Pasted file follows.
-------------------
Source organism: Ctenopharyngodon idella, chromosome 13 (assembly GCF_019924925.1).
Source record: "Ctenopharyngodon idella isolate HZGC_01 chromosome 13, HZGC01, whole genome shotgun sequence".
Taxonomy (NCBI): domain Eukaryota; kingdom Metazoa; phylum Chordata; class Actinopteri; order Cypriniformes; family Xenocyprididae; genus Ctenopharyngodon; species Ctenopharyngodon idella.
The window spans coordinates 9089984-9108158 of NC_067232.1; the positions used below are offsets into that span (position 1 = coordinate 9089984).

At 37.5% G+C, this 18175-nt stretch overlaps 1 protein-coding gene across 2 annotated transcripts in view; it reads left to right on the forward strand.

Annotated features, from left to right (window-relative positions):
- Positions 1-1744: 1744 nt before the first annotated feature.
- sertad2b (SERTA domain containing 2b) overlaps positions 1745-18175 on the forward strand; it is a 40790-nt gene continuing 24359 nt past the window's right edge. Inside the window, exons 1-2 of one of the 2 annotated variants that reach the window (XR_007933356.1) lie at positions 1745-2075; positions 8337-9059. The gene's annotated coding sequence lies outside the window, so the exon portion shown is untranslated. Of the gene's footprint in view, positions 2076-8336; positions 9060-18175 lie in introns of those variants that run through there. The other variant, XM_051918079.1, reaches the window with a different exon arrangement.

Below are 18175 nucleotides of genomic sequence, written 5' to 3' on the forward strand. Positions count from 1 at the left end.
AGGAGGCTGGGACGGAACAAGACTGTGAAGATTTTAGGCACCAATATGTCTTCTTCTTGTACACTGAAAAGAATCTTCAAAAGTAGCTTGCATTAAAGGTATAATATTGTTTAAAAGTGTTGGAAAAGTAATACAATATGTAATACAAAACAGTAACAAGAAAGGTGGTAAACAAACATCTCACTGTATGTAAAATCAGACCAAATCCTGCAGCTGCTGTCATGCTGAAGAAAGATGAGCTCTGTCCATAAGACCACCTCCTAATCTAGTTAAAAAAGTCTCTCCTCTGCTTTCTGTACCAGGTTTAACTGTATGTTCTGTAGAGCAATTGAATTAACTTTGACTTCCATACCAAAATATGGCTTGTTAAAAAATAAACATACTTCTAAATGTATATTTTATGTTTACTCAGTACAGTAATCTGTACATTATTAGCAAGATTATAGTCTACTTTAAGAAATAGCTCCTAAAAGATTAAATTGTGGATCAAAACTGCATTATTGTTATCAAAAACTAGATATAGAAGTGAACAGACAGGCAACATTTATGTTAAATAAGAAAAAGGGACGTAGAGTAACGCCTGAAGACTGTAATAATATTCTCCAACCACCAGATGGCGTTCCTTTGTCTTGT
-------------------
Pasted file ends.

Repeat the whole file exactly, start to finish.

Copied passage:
Source organism: Ctenopharyngodon idella, chromosome 13 (assembly GCF_019924925.1).
Source record: "Ctenopharyngodon idella isolate HZGC_01 chromosome 13, HZGC01, whole genome shotgun sequence".
Taxonomy (NCBI): domain Eukaryota; kingdom Metazoa; phylum Chordata; class Actinopteri; order Cypriniformes; family Xenocyprididae; genus Ctenopharyngodon; species Ctenopharyngodon idella.
The window spans coordinates 9089984-9108158 of NC_067232.1; the positions used below are offsets into that span (position 1 = coordinate 9089984).

At 37.5% G+C, this 18175-nt stretch overlaps 1 protein-coding gene across 2 annotated transcripts in view; it reads left to right on the forward strand.

Annotated features, from left to right (window-relative positions):
- Positions 1-1744: 1744 nt before the first annotated feature.
- sertad2b (SERTA domain containing 2b) overlaps positions 1745-18175 on the forward strand; it is a 40790-nt gene continuing 24359 nt past the window's right edge. Inside the window, exons 1-2 of one of the 2 annotated variants that reach the window (XR_007933356.1) lie at positions 1745-2075; positions 8337-9059. The gene's annotated coding sequence lies outside the window, so the exon portion shown is untranslated. Of the gene's footprint in view, positions 2076-8336; positions 9060-18175 lie in introns of those variants that run through there. The other variant, XM_051918079.1, reaches the window with a different exon arrangement.

Below are 18175 nucleotides of genomic sequence, written 5' to 3' on the forward strand. Positions count from 1 at the left end.
AGGAGGCTGGGACGGAACAAGACTGTGAAGATTTTAGGCACCAATATGTCTTCTTCTTGTACACTGAAAAGAATCTTCAAAAGTAGCTTGCATTAAAGGTATAATATTGTTTAAAAGTGTTGGAAAAGTAATACAATATGTAATACAAAACAGTAACAAGAAAGGTGGTAAACAAACATCTCACTGTATGTAAAATCAGACCAAATCCTGCAGCTGCTGTCATGCTGAAGAAAGATGAGCTCTGTCCATAAGACCACCTCCTAATCTAGTTAAAAAAGTCTCTCCTCTGCTTTCTGTACCAGGTTTAACTGTATGTTCTGTAGAGCAATTGAATTAACTTTGACTTCCATACCAAAATATGGCTTGTTAAAAAATAAACATACTTCTAAATGTATATTTTATGTTTACTCAGTACAGTAATCTGTACATTATTAGCAAGATTATAGTCTACTTTAAGAAATAGCTCCTAAAAGATTAAATTGTGGATCAAAACTGCATTATTGTTATCAAAAACTAGATATAGAAGTGAACAGACAGGCAACATTTATGTTAAATAAGAAAAAGGGACGTAGAGTAACGCCTGAAGACTGTAATAATATTCTCCAACCACCAGATGGCGTTCCTTTGTCTTGT